A United Kingdom court on Tuesday deferred until further notice an appeal by local pro-Palestinian groups to issue an arrest warrant against visiting Defense Minister Ehud Barak.

It is not yet clear whether the issue will be raised for deliberation while Israel's top defense official is still in Britain.

According to sources close to Barak, the British Foreign Ministry recommended to the London court that it treat the current appeal in the same manner it did when a similar appeal was issued in 2004 against Israel's then defense minister, Shaul Mofaz.

At the time, Mofaz was granted immunity from international arrest and trial - a precedent set by the British court, which until then had given such protection only to foreign ministers or premiers.

Barak's associates said it was too soon to tell whether the court would accept the British Foreign Ministry's request for immunity. Meanwhile, Israel has set out on a diplomatic mission to protect the defense minister before the court can reach its decision.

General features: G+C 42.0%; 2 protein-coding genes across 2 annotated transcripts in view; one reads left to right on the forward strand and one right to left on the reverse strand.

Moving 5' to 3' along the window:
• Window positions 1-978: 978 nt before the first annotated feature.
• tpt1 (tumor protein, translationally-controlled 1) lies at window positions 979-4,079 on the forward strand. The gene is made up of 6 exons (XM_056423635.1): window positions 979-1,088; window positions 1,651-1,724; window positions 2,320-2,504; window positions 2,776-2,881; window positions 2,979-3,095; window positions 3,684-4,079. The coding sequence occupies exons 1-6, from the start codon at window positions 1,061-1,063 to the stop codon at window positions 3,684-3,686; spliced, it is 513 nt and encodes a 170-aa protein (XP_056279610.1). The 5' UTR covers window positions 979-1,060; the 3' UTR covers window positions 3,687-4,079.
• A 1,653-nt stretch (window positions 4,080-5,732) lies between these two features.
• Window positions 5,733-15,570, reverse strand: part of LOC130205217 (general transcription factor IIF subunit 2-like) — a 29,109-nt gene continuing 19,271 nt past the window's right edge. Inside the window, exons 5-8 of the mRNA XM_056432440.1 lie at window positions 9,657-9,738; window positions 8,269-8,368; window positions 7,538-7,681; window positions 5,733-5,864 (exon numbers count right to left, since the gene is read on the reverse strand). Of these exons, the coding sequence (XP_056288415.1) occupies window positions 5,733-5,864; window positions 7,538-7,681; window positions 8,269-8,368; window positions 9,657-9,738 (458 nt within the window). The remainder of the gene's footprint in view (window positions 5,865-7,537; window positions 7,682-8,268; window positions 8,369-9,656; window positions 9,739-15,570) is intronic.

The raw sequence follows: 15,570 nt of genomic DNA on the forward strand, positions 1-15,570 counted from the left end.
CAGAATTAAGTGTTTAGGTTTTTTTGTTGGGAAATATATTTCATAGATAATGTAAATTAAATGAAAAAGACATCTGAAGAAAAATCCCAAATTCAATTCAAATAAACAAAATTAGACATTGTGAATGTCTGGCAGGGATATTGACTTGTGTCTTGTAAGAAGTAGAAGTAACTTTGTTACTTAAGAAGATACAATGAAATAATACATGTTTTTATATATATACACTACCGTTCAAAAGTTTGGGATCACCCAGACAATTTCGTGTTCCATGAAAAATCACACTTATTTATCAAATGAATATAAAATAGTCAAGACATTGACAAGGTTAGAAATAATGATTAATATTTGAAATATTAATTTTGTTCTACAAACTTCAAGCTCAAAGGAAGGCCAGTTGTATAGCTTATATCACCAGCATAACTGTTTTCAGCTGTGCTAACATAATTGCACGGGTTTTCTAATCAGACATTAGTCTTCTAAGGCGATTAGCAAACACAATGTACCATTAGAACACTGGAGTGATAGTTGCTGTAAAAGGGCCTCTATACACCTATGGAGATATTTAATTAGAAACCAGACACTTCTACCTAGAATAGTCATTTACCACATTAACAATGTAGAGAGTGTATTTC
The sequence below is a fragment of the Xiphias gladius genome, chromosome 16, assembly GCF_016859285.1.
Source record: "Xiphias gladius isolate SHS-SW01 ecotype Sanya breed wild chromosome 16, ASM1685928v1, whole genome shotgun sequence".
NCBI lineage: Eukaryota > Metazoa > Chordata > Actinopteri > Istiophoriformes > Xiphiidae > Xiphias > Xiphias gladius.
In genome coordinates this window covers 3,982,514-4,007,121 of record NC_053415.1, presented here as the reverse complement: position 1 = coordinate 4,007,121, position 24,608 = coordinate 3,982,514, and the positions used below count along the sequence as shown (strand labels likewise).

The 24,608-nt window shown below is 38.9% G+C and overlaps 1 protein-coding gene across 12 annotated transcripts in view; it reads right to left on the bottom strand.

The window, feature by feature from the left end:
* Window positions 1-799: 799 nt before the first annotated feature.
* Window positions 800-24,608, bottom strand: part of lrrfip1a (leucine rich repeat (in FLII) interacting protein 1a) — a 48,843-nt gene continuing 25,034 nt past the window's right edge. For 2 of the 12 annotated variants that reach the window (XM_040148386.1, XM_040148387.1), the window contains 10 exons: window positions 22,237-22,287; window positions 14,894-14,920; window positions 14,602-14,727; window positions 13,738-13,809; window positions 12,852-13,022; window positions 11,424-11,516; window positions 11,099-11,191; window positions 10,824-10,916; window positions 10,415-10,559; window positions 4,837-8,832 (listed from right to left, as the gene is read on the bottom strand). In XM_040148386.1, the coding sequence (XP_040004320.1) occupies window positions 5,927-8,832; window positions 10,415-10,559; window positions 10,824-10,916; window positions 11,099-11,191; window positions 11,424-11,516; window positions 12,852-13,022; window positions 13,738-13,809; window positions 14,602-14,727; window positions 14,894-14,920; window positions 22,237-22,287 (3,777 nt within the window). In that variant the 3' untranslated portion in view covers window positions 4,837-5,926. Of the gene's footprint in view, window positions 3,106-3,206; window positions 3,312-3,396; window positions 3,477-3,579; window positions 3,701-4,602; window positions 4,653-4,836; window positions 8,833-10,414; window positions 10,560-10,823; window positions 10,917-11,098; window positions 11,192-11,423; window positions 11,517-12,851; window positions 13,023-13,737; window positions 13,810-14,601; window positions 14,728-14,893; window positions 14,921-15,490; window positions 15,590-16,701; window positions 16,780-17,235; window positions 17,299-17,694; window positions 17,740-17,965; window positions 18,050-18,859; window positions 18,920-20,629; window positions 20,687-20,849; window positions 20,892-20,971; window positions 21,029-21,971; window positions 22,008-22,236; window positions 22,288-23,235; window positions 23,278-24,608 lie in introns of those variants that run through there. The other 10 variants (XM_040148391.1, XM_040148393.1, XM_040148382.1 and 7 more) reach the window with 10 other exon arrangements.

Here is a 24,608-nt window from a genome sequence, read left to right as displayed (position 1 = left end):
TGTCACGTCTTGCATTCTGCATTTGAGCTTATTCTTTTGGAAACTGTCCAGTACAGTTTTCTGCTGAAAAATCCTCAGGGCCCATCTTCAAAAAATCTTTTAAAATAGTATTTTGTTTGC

A group of Palestinians in Britain sought earlier Tuesday to obtain the warrant for Barak as he visited the United Kingdom for talks with senior officials.

The Palestinian group made the request at the Westminster Magistrates Court, the British paper The Daily Telegraph reported, regarding alleged war crimes perpetrated by Israel during its winter offensive against Hamas in Gaza.

Barak's bureau relayed in response to the move that the defense minister did not intend to change his plans.

"No arrest warrant has been issued, and in any event, he has immunity due to his being a minister in the government," the bureau said in a statement. "Therefore, his program will continue without disturbance."

Barak was due to speak at Britain's Labour party's annual conference on Tuesday, at a fringe event for the Labour Friends of Israel lobby. He was also set to meet with Britain's Prime Minister, Gordon Brown, and foreign secretary, David Miliband, during the trip.

The appeal to arrest the defense minister comes as Richard Goldstone, the author of a United Nations report on Israel's Gaza offensive, told the UN Human Rights Council in Geneva on Tuesday that the lack of accountability for war crimes committed in the Middle East is undermining any hope for peace in the region.

In June, Spain's National Court decided to shelve an investigation launched by one of its judges into a July 2002 air strike by the Israel Defense Forces on a Hamas target in the Gaza Strip.

The suspects named by Spanish Judge Fernando Andreu at the time included former defense minister Benjamin Ben-Eliezer and six current or former IDF officers or security officials.